2 August 2023

Consumer Duty’s impact on protection

Consumer Duty’s impact on protection

Jacqui Gillies
Marketing and Proposition Director

The Consumer Duty is the most significant piece of regulation for retail financial services since the RDR. But unlike the RDR, it’s set to have significant implications for the protection sector.

As has been well documented, to comply with Consumer Duty, firms must demonstrate they deliver on four outcomes and applying three cross-cutting rules to meet the new consumer principle. It’s up to firms to decide how to comply – there’s no one right way – which brings an element of subjectivity

As a protection firm distributing through advisers, we felt it was important to take steps to understand the Duty’s impact on advice businesses

Our adviser survey

As a protection firm distributing through advisers, we felt it was important to take steps to understand the Duty’s impact on advice businesses. Of course, the best way to understand what advisers are thinking is to ask them, so we decided to devote our most recent adviser survey to the Duty.

We felt it was most appropriate to ask them these questions when they’d had sufficient time to get a firm grasp on what the Duty meant for them. We surveyed advisers in June and early July when most would have begun work on complying with the Duty in earnest.

Within the survey, we divided our questions into two sections: the impact on protection and the impact on adviser businesses in general. We had 796 responses.

More protection recommendations

We’re very pleased with the headline finding – 40% of advisers expect to make more protection recommendations following the Duty’s implementation (58% expect no difference and 1% expect recommendations to fall). When the consultation process begun, there was speculation that the Duty could have this kind of positive impact, especially given the cross-cutting rule regarding foreseeable harm, and our research suggests this is indeed what advisers expect.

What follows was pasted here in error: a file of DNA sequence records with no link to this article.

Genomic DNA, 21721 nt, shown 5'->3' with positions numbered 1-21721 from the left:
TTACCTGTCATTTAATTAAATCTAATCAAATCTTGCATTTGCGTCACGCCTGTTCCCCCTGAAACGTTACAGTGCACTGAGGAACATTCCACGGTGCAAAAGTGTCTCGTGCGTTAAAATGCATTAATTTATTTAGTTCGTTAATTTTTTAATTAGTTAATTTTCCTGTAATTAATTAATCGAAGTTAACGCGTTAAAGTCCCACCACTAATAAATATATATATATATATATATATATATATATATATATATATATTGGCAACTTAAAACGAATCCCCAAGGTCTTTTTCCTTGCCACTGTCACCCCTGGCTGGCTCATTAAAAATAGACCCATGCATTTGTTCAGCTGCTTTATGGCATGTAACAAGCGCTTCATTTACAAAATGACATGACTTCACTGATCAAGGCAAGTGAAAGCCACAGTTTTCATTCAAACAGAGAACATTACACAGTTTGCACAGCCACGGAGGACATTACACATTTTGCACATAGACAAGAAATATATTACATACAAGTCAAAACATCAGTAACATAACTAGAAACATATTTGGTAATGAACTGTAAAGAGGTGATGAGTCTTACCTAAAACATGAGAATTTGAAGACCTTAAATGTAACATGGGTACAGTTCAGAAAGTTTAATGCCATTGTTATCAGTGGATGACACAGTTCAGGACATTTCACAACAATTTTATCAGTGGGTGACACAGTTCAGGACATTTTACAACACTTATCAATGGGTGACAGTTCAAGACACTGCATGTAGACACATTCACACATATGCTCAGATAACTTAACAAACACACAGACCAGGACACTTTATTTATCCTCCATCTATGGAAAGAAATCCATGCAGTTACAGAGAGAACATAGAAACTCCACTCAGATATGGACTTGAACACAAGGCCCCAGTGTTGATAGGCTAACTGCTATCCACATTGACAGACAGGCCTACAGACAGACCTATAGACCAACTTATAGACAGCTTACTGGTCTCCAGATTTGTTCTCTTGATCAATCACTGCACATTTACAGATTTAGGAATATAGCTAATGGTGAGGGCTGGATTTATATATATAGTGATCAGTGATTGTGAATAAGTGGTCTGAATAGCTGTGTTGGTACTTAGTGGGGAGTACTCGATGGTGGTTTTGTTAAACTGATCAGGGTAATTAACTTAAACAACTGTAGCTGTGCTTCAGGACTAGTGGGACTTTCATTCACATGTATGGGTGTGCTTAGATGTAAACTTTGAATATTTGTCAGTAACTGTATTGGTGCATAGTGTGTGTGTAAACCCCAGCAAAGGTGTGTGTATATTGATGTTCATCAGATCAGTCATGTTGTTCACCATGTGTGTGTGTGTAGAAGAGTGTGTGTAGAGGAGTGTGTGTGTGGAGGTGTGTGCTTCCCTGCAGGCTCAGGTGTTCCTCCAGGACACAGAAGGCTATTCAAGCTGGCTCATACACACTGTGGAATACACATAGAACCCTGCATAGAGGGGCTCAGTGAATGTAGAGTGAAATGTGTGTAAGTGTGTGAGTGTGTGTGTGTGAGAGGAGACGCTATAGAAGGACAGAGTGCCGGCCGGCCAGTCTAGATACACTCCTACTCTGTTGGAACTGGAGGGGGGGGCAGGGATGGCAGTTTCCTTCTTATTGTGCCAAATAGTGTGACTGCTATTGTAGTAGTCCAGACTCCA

Underpinning this striking 40% figure is that 57% of advisers say they have changed their approach to protection. While we don’t want to get too far ahead of ourselves, it’s going to be very interesting if we see a boost in next years’ industry wide sales figures. We’ll certainly be talking to advisers in coming months to understand exactly what’s changed about their approach, however we do have some clues in the results to some of the other protection-orientated questions.

Changing approach to protection

Some 84% of advisers agreed that with Consumer Duty’s emphasis on fair value the protection portals and associated product analysis services will become a more important part of the selection process. 81% said Consumer Duty will result in more advisers focusing on quality over price when selling protection. In these results, we may be seeing advisers expecting aspects regarding foreseeable harm, as well as consumer support, understanding and vulnerability coming to bear.

Perhaps the most encouraging statistic of the lot is that 83% of advisers expect Consumer Duty to improve the consumer experience of protection. That’s good news for the architects of Consumer Duty at the regulator. It’s also good news for the protection sector, suggesting that all the hard work to comply could be worthwhile, and holds out the possibility that the Duty could provide the foundations to further boost consumer trust.